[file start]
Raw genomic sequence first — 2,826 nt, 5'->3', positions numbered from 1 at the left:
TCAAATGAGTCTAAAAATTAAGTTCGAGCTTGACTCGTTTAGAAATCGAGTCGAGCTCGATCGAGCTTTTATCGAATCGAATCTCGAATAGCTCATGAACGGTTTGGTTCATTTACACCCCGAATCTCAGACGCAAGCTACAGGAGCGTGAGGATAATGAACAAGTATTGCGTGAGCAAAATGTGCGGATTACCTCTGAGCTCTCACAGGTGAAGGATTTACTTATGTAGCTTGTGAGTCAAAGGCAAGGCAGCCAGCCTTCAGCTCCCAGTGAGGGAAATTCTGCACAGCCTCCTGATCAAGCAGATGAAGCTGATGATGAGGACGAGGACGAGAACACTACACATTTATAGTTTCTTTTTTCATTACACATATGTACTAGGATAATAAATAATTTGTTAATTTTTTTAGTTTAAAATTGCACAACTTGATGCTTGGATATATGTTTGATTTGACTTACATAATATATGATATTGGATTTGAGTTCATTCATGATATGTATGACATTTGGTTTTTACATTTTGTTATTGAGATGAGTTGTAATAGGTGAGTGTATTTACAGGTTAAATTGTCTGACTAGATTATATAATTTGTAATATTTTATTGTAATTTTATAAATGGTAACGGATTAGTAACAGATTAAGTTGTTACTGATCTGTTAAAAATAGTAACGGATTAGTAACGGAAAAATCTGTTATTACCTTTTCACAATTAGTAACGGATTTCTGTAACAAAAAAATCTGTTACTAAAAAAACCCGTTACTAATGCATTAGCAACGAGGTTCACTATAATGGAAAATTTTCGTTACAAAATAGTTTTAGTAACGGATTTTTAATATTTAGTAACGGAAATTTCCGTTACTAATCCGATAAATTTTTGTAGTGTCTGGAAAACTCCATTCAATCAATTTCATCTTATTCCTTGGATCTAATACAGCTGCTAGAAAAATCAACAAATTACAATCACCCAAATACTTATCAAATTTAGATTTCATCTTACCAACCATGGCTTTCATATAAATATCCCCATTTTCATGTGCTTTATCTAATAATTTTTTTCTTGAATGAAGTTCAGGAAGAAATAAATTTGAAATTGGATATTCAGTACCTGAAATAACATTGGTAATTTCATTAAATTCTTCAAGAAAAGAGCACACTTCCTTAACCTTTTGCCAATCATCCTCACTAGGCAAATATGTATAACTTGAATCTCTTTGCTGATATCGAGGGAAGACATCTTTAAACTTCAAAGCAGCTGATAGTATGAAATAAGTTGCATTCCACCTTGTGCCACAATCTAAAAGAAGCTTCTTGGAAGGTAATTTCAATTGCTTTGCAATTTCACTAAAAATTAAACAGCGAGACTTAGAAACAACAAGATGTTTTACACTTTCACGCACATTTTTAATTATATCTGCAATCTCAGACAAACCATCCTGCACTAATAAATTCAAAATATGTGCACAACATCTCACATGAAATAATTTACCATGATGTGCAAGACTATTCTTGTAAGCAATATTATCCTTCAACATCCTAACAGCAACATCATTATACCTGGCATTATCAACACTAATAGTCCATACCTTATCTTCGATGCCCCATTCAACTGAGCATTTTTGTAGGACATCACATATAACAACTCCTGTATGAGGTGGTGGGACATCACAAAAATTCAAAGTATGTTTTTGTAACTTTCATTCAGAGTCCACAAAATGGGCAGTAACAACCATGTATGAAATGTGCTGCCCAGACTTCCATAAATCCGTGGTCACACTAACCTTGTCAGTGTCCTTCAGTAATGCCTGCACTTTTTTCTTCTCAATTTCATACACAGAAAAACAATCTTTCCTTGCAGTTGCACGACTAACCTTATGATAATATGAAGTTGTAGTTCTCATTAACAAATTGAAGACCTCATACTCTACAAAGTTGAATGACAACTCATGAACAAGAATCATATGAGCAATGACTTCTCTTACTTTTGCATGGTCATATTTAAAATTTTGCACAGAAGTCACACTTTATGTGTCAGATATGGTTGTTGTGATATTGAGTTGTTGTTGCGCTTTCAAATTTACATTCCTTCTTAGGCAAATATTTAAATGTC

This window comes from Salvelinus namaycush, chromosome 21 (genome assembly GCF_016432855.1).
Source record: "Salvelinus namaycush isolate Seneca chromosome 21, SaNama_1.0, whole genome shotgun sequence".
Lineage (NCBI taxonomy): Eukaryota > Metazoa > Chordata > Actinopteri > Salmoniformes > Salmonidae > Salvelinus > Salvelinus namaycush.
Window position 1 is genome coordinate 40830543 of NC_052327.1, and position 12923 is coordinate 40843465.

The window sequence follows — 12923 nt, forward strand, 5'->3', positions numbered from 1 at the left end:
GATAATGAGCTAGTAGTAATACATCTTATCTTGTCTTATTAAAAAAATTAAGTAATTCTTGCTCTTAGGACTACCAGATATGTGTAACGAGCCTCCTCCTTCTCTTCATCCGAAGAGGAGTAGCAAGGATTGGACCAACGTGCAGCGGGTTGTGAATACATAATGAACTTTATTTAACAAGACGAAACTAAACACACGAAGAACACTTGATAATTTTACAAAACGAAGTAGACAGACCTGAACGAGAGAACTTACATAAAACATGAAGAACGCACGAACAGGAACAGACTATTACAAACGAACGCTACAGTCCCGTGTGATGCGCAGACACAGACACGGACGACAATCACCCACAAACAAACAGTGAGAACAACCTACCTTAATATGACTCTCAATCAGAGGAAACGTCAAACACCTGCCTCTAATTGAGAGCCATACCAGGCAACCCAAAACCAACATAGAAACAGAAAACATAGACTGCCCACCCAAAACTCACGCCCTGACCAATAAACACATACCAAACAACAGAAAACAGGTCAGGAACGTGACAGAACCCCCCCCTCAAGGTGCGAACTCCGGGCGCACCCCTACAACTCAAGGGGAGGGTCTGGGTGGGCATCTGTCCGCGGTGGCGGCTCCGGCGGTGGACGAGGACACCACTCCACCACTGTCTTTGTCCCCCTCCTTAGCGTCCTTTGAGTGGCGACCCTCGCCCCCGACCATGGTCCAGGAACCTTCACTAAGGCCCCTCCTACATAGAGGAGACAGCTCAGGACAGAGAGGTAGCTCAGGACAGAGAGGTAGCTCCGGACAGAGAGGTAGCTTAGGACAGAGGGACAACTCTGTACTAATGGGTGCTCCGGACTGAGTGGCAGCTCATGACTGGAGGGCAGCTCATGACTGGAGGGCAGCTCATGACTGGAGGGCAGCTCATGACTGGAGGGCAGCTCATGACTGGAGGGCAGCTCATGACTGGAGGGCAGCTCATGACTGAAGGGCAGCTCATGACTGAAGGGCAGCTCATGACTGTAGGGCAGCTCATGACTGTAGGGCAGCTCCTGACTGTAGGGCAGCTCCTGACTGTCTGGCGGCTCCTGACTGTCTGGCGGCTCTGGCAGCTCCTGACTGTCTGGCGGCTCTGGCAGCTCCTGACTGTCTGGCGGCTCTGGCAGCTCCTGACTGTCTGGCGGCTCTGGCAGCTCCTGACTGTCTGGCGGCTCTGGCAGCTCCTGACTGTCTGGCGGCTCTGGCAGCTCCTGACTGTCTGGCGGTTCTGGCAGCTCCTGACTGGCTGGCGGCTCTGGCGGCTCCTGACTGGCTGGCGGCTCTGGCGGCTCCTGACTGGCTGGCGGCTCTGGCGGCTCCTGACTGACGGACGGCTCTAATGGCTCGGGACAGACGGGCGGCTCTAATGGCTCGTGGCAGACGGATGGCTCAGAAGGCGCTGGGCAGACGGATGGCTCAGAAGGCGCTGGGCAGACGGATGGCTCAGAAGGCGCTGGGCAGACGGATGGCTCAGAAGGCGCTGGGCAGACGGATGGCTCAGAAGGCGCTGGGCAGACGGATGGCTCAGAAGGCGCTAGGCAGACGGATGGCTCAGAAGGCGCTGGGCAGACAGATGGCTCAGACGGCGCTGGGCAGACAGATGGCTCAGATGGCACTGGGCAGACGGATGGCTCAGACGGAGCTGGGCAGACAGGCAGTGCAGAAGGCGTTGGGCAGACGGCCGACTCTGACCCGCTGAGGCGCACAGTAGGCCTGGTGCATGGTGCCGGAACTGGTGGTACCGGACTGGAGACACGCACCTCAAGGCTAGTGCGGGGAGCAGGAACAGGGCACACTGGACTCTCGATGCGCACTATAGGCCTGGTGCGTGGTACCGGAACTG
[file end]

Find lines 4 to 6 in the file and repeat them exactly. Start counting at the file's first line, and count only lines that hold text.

Source record: "Salvelinus namaycush isolate Seneca chromosome 21, SaNama_1.0, whole genome shotgun sequence".
Lineage (NCBI taxonomy): Eukaryota > Metazoa > Chordata > Actinopteri > Salmoniformes > Salmonidae > Salvelinus > Salvelinus namaycush.
Window position 1 is genome coordinate 40830543 of NC_052327.1, and position 12923 is coordinate 40843465.